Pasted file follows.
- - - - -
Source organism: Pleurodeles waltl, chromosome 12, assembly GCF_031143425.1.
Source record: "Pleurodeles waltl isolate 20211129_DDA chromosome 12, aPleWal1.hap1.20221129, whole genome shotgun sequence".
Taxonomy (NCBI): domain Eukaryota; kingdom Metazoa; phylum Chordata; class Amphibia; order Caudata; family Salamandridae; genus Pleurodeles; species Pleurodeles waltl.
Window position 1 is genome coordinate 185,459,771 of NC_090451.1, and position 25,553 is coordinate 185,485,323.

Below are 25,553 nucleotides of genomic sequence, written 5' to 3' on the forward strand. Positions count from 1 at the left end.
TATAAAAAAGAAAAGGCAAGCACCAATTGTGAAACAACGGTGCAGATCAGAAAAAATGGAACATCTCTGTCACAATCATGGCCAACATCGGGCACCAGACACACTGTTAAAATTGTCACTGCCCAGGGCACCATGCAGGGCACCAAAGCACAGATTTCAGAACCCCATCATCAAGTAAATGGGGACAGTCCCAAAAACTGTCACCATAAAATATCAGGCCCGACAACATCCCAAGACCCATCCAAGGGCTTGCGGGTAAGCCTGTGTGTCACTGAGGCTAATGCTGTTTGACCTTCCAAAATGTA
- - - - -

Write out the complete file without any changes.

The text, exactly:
Source organism: Pleurodeles waltl, chromosome 12, assembly GCF_031143425.1.
Source record: "Pleurodeles waltl isolate 20211129_DDA chromosome 12, aPleWal1.hap1.20221129, whole genome shotgun sequence".
Taxonomy (NCBI): domain Eukaryota; kingdom Metazoa; phylum Chordata; class Amphibia; order Caudata; family Salamandridae; genus Pleurodeles; species Pleurodeles waltl.
Window position 1 is genome coordinate 185,459,771 of NC_090451.1, and position 25,553 is coordinate 185,485,323.

Below are 25,553 nucleotides of genomic sequence, written 5' to 3' on the forward strand. Positions count from 1 at the left end.
TATAAAAAAGAAAAGGCAAGCACCAATTGTGAAACAACGGTGCAGATCAGAAAAAATGGAACATCTCTGTCACAATCATGGCCAACATCGGGCACCAGACACACTGTTAAAATTGTCACTGCCCAGGGCACCATGCAGGGCACCAAAGCACAGATTTCAGAACCCCATCATCAAGTAAATGGGGACAGTCCCAAAAACTGTCACCATAAAATATCAGGCCCGACAACATCCCAAGACCCATCCAAGGGCTTGCGGGTAAGCCTGTGTGTCACTGAGGCTAATGCTGTTTGACCTTCCAAAATGTA